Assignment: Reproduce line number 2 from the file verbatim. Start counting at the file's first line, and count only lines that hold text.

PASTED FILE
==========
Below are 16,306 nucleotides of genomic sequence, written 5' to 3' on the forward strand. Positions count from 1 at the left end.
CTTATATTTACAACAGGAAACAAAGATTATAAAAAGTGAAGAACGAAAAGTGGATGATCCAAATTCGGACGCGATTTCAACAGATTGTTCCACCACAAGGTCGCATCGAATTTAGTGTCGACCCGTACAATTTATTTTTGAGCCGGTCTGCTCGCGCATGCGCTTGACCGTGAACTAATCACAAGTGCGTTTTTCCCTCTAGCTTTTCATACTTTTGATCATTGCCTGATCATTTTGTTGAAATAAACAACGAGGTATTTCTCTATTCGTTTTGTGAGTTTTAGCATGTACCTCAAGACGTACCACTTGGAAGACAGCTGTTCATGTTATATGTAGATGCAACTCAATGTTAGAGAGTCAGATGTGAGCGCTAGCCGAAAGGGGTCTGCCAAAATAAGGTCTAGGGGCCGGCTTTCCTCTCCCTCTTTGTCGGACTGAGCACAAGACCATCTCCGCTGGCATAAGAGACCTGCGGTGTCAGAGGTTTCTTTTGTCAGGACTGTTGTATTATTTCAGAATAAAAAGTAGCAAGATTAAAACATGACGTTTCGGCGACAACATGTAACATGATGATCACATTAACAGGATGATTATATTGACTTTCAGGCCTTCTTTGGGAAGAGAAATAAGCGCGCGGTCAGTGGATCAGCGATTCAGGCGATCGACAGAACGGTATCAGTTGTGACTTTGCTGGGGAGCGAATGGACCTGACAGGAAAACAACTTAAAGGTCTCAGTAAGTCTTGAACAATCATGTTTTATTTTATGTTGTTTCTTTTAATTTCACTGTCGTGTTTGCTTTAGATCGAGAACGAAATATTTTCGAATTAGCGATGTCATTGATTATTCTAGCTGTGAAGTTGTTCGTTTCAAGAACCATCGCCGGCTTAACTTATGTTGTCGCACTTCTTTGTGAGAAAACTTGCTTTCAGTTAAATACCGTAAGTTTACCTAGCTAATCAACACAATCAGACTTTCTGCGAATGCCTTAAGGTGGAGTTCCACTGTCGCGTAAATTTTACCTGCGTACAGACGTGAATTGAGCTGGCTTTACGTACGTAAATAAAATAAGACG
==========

CTTATATTTACAACAGGAAACAAAGATTATAAAAAGTGAAGAACGAAAAGTGGATGATCCAAATTCGGACGCGATTTCAACAGATTGTTCCACCACAAGGTCGCATCGAATTTAGTGTCGACCCGTACAATTTATTTTTGAGCCGGTCTGCTCGCGCATGCGCTTGACCGTGAACTAATCACAAGTGCGTTTTTCCCTCTAGCTTTTCATACTTTTGATCATTGCCTGATCATTTTGTTGAAATAAACAACGAGGTATTTCTCTATTCGTTTTGTGAGTTTTAGCATGTACCTCAAGACGTACCACTTGGAAGACAGCTGTTCATGTTATATGTAGATGCAACTCAATGTTAGAGAGTCAGATGTGAGCGCTAGCCGAAAGGGGTCTGCCAAAATAAGGTCTAGGGGCCGGCTTTCCTCTCCCTCTTTGTCGGACTGAGCACAAGACCATCTCCGCTGGCATAAGAGACCTGCGGTGTCAGAGGTTTCTTTTGTCAGGACTGTTGTATTATTTCAGAATAAAAAGTAGCAAGATTAAAACATGACGTTTCGGCGACAACATGTAACATGATGATCACATTAACAGGATGATTATATTGACTTTCAGGCCTTCTTTGGGAAGAGAAATAAGCGCGCGGTCAGTGGATCAGCGATTCAGGCGATCGACAGAACGGTATCAGTTGTGACTTTGCTGGGGAGCGAATGGACCTGACAGGAAAACAACTTAAAGGTCTCAGTAAGTCTTGAACAATCATGTTTTATTTTATGTTGTTTCTTTTAATTTCACTGTCGTGTTTGCTTTAGATCGAGAACGAAATATTTTCGAATTAGCGATGTCATTGATTATTCTAGCTGTGAAGTTGTTCGTTTCAAGAACCATCGCCGGCTTAACTTATGTTGTCGCACTTCTTTGTGAGAAAACTTGCTTTCAGTTAAATACCGTAAGTTTACCTAGCTAATCAACACAATCAGACTTTCTGCGAATGCCTTAAGGTGGAGTTCCACTGTCGCGTAAATTTTACCTGCGTACAGACGTGAATTGAGCTGGCTTTACGTACGTAAATAAAATAAGACG